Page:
No, The PC Market is Not Dead.

Is the PC market really dead?

Short answer: No.

Long answer: 

No, because there will always be a hobbiest element to computing, and you can’t be an iPad hobbiest.  Seriously, that internet appliance is so locked down, I’m surprised that it doesn’t have a chain connecting it to Apple headquarters in Cupertino.  Oh, it does; it’s called iTunes and the app store.

Tablets (I’m talking about the iPad here) are new and shiny, but you still need a PC (running Windows) or Mac to initialize them with iTunes.  I’m not sure about the Android powered ones, but I’m sure you need to connect them to your computer to move files over and whatnot.  So you still need a traditional computer, whether that’s a laptop or a desktop.

I will hold onto my laptop and netbook for awhile.  I doubt a tablet would work for me.

I never really saw how I could do stuff like spreadsheets/wordprocessing on a tablet, but I can see doing artwork on one.  It’s really hard to work with the Gimp and a mouse, but creating art with a tablet device would be very cool.

I guess my issue with the current round of tablets is that they’re just appliances for media consumption.  You can’t customize them, you can’t control what you get through filters/extensions and whatnot on the browser… and it seems like you need to get an “app” to access various parts of the web.  And those “app” coders can serve advertisements and you have no control over whether you see them or not.  That’s a serious problem for me; I will not allow a website free reign over my computer to serve ads to me.  It’s one of the reasons why I use an adblocker.  I’m not opposed to some ads; the google text ones aren’t bad.  I’ll also pay for content and services (see: This is True, deviantART, pinboard) that I support.

Anyway, I hate it when people claim something is dead.  Physical media, TV, radio, newspapers, books, pencil and paper, and playing cards are all decidedly not dead.  I use them every day.

3 thoughts on “No, The PC Market is Not Dead.”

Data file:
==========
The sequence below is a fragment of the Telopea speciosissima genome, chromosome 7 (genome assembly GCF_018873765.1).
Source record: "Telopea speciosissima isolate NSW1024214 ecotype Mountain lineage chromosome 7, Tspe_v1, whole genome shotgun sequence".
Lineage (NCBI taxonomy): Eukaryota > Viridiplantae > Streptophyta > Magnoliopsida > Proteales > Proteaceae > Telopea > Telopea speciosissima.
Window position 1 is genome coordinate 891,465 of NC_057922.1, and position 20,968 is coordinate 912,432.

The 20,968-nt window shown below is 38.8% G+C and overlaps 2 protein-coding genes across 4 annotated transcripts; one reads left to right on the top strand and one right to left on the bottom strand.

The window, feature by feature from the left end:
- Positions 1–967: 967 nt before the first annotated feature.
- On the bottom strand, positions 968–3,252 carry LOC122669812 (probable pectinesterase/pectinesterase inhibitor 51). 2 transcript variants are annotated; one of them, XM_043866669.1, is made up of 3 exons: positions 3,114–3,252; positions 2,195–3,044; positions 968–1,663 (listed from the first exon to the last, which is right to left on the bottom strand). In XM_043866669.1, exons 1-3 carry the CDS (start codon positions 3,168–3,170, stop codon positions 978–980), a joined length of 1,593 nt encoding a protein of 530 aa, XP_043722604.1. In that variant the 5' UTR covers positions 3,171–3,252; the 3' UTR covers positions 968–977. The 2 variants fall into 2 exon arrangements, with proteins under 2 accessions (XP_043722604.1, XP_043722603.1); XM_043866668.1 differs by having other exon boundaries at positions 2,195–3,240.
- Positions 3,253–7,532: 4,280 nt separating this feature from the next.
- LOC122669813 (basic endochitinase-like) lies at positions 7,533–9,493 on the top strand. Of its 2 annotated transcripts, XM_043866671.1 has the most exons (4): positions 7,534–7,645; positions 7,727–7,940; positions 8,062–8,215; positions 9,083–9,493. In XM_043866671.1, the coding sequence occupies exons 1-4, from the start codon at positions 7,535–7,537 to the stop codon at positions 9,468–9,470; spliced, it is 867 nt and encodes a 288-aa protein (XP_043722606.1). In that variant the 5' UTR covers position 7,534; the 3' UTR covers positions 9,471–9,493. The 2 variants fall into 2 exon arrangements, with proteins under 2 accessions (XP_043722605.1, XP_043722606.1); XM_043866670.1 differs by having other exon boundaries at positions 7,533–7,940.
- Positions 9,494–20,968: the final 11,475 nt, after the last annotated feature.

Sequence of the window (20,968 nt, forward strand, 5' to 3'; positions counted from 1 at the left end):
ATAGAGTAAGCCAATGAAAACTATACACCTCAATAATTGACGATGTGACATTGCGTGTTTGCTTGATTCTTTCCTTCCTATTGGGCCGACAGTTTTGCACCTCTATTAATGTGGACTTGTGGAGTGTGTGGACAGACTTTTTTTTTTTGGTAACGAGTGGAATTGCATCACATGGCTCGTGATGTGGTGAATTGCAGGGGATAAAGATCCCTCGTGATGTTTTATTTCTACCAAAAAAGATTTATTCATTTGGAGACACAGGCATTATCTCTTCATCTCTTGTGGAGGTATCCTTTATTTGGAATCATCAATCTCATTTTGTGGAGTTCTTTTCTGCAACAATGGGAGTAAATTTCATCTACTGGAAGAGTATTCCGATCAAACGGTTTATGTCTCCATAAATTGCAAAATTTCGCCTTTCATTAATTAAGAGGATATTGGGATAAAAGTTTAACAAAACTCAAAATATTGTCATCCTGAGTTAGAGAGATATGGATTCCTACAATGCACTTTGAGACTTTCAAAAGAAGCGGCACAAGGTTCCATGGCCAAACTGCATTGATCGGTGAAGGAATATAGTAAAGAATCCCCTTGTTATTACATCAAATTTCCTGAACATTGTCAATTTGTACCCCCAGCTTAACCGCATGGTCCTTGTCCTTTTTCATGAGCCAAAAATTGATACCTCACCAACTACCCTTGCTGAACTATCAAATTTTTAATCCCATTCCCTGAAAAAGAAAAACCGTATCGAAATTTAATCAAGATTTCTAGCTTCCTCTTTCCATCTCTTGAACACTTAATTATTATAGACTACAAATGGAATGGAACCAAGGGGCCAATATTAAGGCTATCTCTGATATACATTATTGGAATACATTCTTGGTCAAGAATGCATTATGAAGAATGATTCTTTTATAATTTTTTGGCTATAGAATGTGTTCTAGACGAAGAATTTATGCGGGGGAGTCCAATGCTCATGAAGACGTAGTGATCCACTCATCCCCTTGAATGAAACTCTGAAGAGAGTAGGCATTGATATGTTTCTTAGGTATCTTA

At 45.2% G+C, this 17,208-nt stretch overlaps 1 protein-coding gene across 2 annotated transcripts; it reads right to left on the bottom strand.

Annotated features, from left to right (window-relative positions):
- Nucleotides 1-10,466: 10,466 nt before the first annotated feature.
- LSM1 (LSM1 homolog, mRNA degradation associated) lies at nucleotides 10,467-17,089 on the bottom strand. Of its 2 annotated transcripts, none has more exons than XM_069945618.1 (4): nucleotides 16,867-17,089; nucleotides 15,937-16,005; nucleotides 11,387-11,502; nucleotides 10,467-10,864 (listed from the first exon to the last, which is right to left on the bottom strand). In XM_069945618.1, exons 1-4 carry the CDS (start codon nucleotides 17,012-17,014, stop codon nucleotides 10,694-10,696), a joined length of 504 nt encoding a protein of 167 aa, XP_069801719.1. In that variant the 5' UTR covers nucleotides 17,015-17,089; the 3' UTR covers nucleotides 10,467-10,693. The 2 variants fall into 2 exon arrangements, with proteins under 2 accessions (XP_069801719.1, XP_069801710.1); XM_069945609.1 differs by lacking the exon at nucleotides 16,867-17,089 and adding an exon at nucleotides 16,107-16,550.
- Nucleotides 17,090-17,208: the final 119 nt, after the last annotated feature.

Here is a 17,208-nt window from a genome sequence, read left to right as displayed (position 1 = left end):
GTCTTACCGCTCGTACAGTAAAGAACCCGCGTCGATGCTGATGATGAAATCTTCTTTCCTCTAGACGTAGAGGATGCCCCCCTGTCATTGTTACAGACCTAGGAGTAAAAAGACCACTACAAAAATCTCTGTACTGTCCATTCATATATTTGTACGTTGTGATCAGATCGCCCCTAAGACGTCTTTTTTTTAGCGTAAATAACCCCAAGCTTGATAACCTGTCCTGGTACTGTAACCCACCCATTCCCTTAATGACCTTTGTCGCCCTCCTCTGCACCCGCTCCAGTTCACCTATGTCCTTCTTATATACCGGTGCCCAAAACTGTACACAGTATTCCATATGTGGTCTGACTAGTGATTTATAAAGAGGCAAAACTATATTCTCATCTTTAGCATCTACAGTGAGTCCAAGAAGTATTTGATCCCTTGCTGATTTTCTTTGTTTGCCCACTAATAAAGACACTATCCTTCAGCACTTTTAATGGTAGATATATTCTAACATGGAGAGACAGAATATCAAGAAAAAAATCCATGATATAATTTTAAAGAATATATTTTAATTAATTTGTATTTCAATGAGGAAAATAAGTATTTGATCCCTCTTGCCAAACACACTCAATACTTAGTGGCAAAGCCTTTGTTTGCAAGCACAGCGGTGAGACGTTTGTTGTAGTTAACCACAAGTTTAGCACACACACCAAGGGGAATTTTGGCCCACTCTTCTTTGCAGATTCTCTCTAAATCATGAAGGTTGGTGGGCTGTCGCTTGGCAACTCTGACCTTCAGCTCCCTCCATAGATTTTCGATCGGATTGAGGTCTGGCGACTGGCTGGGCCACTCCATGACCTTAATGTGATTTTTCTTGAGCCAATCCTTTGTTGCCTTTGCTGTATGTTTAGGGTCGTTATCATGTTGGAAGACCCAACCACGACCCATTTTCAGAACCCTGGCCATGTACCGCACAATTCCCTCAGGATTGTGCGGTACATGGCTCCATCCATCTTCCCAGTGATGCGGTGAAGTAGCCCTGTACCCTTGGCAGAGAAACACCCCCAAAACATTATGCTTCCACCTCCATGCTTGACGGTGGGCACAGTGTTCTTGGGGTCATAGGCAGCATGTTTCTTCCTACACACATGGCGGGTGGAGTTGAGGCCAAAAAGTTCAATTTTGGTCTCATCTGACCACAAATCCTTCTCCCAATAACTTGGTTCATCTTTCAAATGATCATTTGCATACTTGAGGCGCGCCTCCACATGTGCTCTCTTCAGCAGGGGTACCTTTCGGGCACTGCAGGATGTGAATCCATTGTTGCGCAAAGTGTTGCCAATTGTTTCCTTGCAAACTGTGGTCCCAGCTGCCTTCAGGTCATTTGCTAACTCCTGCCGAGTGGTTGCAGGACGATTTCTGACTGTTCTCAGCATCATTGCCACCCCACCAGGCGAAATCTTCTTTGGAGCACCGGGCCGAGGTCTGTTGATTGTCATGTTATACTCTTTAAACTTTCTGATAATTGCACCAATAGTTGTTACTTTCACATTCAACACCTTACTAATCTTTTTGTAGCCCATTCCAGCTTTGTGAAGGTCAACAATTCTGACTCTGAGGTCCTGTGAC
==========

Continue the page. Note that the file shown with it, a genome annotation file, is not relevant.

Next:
1. You made a very good point in that tablets are, for the majority of the population, media consumption products. There are very few ways in which you can contribute quality information from a tablet unless you know what you are doing or are very pacient. I have the Xoom and the biggest issue for me is that people are making these huge websites with a lot of great looking stuff but they run slow on my tablet that has arguably more power than a mini. A good example is DeviantArt. While their main site will run fairly well on the Xoom they have still made and maintained a slim and usable mobile site that isn’t lacking in features but rather just gives you just what you are looking for and an easy way to navigate to or post coments easily.

  2. I also forgot to mention this very site. The mobile page doesn’t allow for commenting but the full site has some kind of javascript that is running and is making my typing very slow as there is a delay from when I press a key and when it shows on screen. People just aren’t looking at phones and tablets in the right mind to make them a major player in computing even though they do have the power now.

  3. That’s an interesting point, about the power of the tablet vs. the netbook or computer.Regarding the typing, that’s one of my biggest beefs with that sort of interface. Also, I have no feedback from the touchscreen when I press a button, unlike when I press a button on my keyboard.Tablets have a place. I think that place is displaying information (a la ebook reader or a display for patient information for a hospital).Thanks for the interesting thoughts!

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